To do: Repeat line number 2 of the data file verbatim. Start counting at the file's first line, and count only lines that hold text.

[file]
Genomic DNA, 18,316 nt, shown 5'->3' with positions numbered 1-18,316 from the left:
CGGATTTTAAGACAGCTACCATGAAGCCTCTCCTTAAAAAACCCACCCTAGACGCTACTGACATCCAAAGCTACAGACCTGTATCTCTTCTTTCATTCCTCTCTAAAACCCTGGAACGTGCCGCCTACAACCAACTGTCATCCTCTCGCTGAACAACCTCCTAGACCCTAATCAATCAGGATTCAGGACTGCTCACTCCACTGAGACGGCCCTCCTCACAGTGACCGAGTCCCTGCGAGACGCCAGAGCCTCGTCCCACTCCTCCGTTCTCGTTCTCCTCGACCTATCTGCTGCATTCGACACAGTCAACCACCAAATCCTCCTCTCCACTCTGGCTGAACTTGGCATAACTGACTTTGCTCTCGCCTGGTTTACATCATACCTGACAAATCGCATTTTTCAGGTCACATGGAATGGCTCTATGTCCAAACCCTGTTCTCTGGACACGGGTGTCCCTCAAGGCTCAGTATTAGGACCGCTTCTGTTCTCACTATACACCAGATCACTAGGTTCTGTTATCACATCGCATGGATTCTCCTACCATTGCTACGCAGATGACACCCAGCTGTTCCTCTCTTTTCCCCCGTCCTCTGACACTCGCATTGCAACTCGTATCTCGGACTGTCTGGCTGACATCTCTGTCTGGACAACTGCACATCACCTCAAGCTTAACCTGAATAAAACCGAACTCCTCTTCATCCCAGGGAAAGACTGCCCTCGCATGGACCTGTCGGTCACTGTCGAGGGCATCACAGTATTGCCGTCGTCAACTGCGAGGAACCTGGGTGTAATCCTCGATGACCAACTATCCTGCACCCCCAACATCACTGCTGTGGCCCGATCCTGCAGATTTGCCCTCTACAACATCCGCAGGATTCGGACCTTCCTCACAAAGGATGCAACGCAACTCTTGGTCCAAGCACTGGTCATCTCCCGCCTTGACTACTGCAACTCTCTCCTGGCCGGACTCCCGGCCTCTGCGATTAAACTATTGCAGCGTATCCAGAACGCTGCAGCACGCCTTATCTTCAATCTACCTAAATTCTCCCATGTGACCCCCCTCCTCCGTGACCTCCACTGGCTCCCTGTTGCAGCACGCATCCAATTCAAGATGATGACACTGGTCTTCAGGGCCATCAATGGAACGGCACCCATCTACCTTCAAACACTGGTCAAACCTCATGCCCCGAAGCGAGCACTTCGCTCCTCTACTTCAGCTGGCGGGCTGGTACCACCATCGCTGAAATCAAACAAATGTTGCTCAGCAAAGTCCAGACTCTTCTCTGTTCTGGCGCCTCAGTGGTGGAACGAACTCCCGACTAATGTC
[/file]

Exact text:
CGGATTTTAAGACAGCTACCATGAAGCCTCTCCTTAAAAAACCCACCCTAGACGCTACTGACATCCAAAGCTACAGACCTGTATCTCTTCTTTCATTCCTCTCTAAAACCCTGGAACGTGCCGCCTACAACCAACTGTCATCCTCTCGCTGAACAACCTCCTAGACCCTAATCAATCAGGATTCAGGACTGCTCACTCCACTGAGACGGCCCTCCTCACAGTGACCGAGTCCCTGCGAGACGCCAGAGCCTCGTCCCACTCCTCCGTTCTCGTTCTCCTCGACCTATCTGCTGCATTCGACACAGTCAACCACCAAATCCTCCTCTCCACTCTGGCTGAACTTGGCATAACTGACTTTGCTCTCGCCTGGTTTACATCATACCTGACAAATCGCATTTTTCAGGTCACATGGAATGGCTCTATGTCCAAACCCTGTTCTCTGGACACGGGTGTCCCTCAAGGCTCAGTATTAGGACCGCTTCTGTTCTCACTATACACCAGATCACTAGGTTCTGTTATCACATCGCATGGATTCTCCTACCATTGCTACGCAGATGACACCCAGCTGTTCCTCTCTTTTCCCCCGTCCTCTGACACTCGCATTGCAACTCGTATCTCGGACTGTCTGGCTGACATCTCTGTCTGGACAACTGCACATCACCTCAAGCTTAACCTGAATAAAACCGAACTCCTCTTCATCCCAGGGAAAGACTGCCCTCGCATGGACCTGTCGGTCACTGTCGAGGGCATCACAGTATTGCCGTCGTCAACTGCGAGGAACCTGGGTGTAATCCTCGATGACCAACTATCCTGCACCCCCAACATCACTGCTGTGGCCCGATCCTGCAGATTTGCCCTCTACAACATCCGCAGGATTCGGACCTTCCTCACAAAGGATGCAACGCAACTCTTGGTCCAAGCACTGGTCATCTCCCGCCTTGACTACTGCAACTCTCTCCTGGCCGGACTCCCGGCCTCTGCGATTAAACTATTGCAGCGTATCCAGAACGCTGCAGCACGCCTTATCTTCAATCTACCTAAATTCTCCCATGTGACCCCCCTCCTCCGTGACCTCCACTGGCTCCCTGTTGCAGCACGCATCCAATTCAAGATGATGACACTGGTCTTCAGGGCCATCAATGGAACGGCACCCATCTACCTTCAAACACTGGTCAAACCTCATGCCCCGAAGCGAGCACTTCGCTCCTCTACTTCAGCTGGCGGGCTGGTACCACCATCGCTGAAATCAAACAAATGTTGCTCAGCAAAGTCCAGACTCTTCTCTGTTCTGGCGCCTCAGTGGTGGAACGAACTCCCGACTAATGTC